The full $430,000 donated by Edmonton billionaire and Oilers owner Daryl Katz to Alberta’s Progressive Conservatives has now been linked to names directly or closely connected to him, according to public documents and corporate records.
Last week, The Globe and Mail reported that Mr. Katz donated $430,000 in a single cheque to the Conservatives late in the spring campaign when the election hung in the balance. The donation was then divvied up under different names.
The maximum donation during election years in Alberta is $30,000, though Elections Alberta has said some cheque-splitting is allowed.
The Katz donation is under investigation by Elections Alberta and on Wednesday Premier Alison Redford told the legislature that the report “absolutely” will be made public – even though Alberta law allows the results to be kept private.
Already, $300,000 had been linked directly to Mr. Katz when the Conservatives filed their election finance disclosure last week. Mr. Katz gave $30,000, Katz Group $30,000, his wife, Renee, $30,000, his father, Barry, $30,000, and his mother, Ida, $30,000. Another $150,000 was donated by four of Mr. Katz’s direct employees – John Karvellas, Paul Marcaccio, Bob Black, and Jim Low – and their companies.
The money was donated in the final week of the campaign, based on an analysis of Conservatives disclosure on April 22, the day before the election, and the final report dated Oct. 23. No donations connected with Mr. Katz appeared April 22 and the Conservatives at the time said their list wasn’t complete because money was coming in late to the campaign.
The final $130,000 – for the full $430,000 donation – has been identified by Globe and Mail research of public documents and corporate records.
The $130,000 also arrived late in the campaign, going unnoted in the April 22 disclosure.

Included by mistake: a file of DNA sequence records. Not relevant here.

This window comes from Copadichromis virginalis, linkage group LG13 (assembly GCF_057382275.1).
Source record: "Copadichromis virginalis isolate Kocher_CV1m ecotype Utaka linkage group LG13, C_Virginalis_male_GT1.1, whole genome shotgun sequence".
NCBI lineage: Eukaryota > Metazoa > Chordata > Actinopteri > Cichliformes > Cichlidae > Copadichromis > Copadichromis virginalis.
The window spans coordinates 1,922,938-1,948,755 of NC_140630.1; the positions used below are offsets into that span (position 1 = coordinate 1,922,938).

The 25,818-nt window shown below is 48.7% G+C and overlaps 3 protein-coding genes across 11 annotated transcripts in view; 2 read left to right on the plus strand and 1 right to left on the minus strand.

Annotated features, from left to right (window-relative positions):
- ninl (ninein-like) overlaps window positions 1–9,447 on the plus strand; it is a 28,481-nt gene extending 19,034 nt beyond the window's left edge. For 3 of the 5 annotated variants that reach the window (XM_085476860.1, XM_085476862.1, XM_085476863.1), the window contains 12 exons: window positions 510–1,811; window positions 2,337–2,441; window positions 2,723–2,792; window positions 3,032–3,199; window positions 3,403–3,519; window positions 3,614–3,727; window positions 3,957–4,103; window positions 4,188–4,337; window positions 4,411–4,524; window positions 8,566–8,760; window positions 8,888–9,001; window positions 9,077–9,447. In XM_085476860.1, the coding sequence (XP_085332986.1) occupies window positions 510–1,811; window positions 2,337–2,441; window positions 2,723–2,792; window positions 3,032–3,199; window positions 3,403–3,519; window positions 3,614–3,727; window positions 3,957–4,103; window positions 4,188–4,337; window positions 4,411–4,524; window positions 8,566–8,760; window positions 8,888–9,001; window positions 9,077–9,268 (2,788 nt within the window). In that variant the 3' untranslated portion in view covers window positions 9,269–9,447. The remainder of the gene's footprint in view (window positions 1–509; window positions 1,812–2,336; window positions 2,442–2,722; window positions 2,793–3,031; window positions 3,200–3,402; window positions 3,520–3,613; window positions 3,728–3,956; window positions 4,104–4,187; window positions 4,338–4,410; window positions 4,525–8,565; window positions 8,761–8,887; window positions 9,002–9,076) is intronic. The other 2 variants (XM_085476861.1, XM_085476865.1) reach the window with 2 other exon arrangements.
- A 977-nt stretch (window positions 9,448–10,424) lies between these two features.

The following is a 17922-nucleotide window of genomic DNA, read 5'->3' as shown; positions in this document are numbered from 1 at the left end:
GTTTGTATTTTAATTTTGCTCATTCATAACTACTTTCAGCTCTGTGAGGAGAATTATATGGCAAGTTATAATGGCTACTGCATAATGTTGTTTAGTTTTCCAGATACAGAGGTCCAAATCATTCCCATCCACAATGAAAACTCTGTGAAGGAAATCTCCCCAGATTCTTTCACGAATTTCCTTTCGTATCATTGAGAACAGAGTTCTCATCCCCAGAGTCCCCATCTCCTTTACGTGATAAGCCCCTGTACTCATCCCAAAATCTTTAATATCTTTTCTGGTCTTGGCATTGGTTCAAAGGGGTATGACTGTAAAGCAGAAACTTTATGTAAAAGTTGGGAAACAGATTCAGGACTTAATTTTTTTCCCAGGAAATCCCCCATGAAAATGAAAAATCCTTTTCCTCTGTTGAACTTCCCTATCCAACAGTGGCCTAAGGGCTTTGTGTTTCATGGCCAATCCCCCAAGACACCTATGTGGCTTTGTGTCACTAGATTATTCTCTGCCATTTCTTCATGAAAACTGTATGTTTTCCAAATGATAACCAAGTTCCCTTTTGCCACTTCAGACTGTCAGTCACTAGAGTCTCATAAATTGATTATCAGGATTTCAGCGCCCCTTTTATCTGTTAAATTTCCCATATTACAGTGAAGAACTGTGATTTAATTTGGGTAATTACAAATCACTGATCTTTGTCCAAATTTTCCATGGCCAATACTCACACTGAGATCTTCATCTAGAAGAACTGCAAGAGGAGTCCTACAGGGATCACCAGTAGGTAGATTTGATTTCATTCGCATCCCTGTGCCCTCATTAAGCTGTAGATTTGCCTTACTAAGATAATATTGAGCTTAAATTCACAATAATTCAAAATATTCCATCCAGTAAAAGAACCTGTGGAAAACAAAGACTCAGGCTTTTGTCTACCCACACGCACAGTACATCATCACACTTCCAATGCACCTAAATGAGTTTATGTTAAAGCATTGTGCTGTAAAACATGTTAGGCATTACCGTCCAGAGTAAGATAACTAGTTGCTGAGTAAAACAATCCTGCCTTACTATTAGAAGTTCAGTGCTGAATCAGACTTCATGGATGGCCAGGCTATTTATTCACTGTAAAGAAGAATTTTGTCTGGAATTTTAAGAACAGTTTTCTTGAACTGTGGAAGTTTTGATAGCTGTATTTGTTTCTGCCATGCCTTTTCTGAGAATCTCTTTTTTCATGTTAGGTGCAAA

Two more direct employees of Mr. Katz were identified, who gave $75,000. Brad Gilewich, a director of Katz Group Properties, gave $25,000, and Brad Gilewich Professional Corp. gave $25,000. SPC Investments Ltd. gave $25,000. The sole voting shareholder of SPC – Sawridge Prescription Centre – is Gerald Williams, who runs Katz Group’s C&H, which develops real estate.
Mr. Gilewich declined comment. Mr. Williams didn’t return requests by phone and e-mail for comment.
Mr. Katz, his family, and the first four employees have previously declined comment and a spokesman didn’t respond to a request for comment.
Three other people closely connected to Mr. Katz were found. Last October, WAM Development Corp. sold land around the proposed arena for $40-million to the City of Edmonton, which then gave first rights to acquire to Mr. Katz as part of the proposed $450-million arena development deal.
In February, WAM became a development partner with Mr. Katz for the land north of 104 Avenue between 101 and 104 streets, on the ragged edge of downtown Edmonton, a barren expanse of parking lots, and a small casino.
Late in the campaign, three senior WAM executives donated $55,000, which totals $130,000 with the $75,000 from the two additional employees of Mr. Katz’s.
Durstling Family Trust gave $20,000 to the Conservatives. Darren Durstling, CEO of WAM, is a trustee of the trust.
Scott Family Trust gave $20,000 to the Conservatives. Guy Scott, a founding partner of WAM, controls the trust, which is one of three voting shareholders of WAM (along with Durstling Family Trust and the other founder, Peter Edger’s family trust).
Laurie Anderson, senior vice-president of finance at WAM, gave $15,000.
Phone calls and e-mails to Mr. Durstling, Mr. Scott, and Ms. Anderson were not returned.
While $430,000 connected directly or closely with Mr. Katz came late in the campaign, another $50,000 from associates of Mr. Katz was donated to the Conservatives at some point earlier in the election, as it was included in the April 22 disclosure.
WAM Development gave $25,000, and Don Wheaton Ltd. gave $25,000. Mr. Wheaton is co-owner with Mr. Katz and two others of Aurora Jet Partners, an executive jet company.